Wednesday, 18 April 2012
This one's about Tris (formerly Beatrice, see my comments about the name Wendy in my previous post about Switched), who lives in a world where people are divided up by their aptitude into communities, which they are expected to be more loyal to than their families. When Tris takes the test, however, she comes out as 'Divergent' rather than one of the five factions - Amity, Abnegation, Dauntless, Erudite and the other one. Oh, Candor. Apparently being Divergent is a super big deal which will probably get Tris killed, and so she has to pick another faction and then hide what she really is. She chooses Dauntless, which turns out to be a huge mistake, since it involves jumping off building, jumping onto moving trains, getting tattoos and learning to fight. She also meets Four and essentially falls in love with him (this isn't a spoiler, it's clear from basically the moment she sees him what's going to happen).
Okay, so I really liked this book. My synopsis probably makes it sound like I wasn't keen, but I did enjoy it. It takes a phenomenally long time to get going, an unacceptably long time but I didn't happen to have another book handy, but once it did it turned out to be pretty good. Until the end, which was kind of rushed. Again, it's the first book in a trilogy that doesn't have the balance right. The first two-thirds of the book should have only taken up a quarter of it. And the final fifth should have taken a third. (I'm just making these numbers up, by the way. I didn't go through and plot my theory and check page numbers to make fractions. That would be lame).
Also, the name Four. First off, it's a stupid name. Second, it's confusing because although it's a stupid name, it's an actual word. Lines like "Four heads across the room to the table" are utterly confusing, because I don't know about you, but I read that line as meaning that there are four individual heads on the other side of the room, not that the character named Four was heading across the room. It's hideous, quite frankly. And thirdly, when his real name is revealed (because apparently Four is just a stupid nickname), it's utterly disappointing. I started to miss him being called Four.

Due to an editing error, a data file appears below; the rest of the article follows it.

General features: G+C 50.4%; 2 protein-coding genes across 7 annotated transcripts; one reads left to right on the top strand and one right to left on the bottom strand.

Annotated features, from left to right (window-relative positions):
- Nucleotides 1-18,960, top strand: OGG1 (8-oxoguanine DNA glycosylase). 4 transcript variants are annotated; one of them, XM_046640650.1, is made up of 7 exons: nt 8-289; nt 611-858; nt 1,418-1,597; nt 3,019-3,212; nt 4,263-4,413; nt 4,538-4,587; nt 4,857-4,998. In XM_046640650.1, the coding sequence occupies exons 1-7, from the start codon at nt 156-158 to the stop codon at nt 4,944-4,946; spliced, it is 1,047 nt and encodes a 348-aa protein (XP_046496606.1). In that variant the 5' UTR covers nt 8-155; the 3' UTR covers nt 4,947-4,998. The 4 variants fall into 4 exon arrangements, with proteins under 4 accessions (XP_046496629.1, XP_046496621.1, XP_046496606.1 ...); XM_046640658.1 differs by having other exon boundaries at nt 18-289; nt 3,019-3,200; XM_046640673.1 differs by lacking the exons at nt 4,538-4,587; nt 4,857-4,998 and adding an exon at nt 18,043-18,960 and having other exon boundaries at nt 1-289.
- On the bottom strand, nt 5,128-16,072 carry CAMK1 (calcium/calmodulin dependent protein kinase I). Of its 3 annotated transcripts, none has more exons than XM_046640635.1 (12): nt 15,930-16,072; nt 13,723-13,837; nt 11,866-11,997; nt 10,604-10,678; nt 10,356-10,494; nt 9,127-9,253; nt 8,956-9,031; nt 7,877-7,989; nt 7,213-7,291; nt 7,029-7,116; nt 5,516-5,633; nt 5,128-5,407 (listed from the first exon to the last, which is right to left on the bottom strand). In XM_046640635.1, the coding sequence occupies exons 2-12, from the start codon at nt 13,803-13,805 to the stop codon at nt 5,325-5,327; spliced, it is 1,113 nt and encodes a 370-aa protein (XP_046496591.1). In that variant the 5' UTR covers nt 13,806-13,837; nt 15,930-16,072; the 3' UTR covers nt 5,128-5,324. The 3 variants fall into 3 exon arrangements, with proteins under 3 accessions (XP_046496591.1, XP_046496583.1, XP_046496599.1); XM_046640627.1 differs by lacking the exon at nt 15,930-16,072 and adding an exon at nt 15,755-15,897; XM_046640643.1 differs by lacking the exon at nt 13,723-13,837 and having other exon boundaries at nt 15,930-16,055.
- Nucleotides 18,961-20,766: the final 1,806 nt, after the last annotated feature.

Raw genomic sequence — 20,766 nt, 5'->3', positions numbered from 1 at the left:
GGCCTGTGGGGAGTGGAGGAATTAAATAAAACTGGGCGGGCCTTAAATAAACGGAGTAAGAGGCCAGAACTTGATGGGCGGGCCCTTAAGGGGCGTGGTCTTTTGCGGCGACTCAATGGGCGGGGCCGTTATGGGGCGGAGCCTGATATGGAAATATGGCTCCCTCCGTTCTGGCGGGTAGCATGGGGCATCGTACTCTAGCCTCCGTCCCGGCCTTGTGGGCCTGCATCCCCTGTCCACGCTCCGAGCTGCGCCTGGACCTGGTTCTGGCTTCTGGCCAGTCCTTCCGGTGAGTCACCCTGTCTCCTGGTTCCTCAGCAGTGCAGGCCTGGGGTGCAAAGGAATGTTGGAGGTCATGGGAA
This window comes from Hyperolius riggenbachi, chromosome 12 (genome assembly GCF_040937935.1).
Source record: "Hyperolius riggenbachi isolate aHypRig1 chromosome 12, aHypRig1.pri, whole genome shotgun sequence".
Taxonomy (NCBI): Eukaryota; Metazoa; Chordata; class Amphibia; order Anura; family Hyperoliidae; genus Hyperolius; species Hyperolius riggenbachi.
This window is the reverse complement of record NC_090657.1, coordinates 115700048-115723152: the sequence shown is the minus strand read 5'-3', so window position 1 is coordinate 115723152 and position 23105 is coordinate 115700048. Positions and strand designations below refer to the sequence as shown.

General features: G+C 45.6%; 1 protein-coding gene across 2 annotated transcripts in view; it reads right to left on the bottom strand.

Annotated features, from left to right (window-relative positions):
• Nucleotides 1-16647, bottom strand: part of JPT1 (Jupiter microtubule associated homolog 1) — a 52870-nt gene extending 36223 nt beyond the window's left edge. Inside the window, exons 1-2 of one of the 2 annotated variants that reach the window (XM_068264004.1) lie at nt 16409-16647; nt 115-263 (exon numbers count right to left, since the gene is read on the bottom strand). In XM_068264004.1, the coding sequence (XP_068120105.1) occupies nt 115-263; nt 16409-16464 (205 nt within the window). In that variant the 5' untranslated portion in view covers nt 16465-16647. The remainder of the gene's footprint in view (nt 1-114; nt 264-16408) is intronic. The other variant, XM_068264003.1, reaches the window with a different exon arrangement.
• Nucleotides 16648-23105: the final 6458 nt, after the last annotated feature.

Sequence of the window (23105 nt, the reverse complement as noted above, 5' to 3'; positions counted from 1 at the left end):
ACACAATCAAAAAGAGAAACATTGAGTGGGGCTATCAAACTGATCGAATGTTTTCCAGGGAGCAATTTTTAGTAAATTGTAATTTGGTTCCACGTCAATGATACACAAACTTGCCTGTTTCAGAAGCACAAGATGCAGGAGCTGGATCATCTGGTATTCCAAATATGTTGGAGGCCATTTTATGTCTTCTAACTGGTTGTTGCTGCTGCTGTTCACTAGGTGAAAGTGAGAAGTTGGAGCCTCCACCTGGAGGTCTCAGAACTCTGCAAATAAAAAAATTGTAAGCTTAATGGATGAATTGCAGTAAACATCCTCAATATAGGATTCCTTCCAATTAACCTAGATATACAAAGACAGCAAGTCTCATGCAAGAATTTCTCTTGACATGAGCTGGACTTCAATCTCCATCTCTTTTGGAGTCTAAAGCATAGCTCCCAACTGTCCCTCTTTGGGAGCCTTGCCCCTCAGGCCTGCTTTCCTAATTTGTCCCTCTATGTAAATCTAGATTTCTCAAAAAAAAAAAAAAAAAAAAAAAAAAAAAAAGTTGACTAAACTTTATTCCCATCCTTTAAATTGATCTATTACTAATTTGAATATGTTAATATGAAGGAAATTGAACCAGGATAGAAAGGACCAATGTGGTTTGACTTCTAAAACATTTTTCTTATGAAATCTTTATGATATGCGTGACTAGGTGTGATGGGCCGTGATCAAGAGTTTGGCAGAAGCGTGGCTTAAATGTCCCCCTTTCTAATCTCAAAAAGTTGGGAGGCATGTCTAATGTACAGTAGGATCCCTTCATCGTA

It's also quite violent, which I wasn't expecting. I know it's been billed as a thriller, but I figured it would be a case of everything going on in the mind since it's all about people's true personalities. There's a lot of fighting, and an incident involving a butter knife that I'd rather not go into.
It's quite different to anything I've read before. I mean, sure, the love story element is achingly predictable - so predictable that you'll be yelling at Tris in your head to figure out what's going on because she really has no clue - but other than that it's different. I was really interested in the idea of dividing people up according to their personalities and core values, and I'm keen to see where it goes in the second book. I think I'd recommend this one, though my recommendation would have to come with a warning about the necessity of persevering, because it really does take a long time to get going.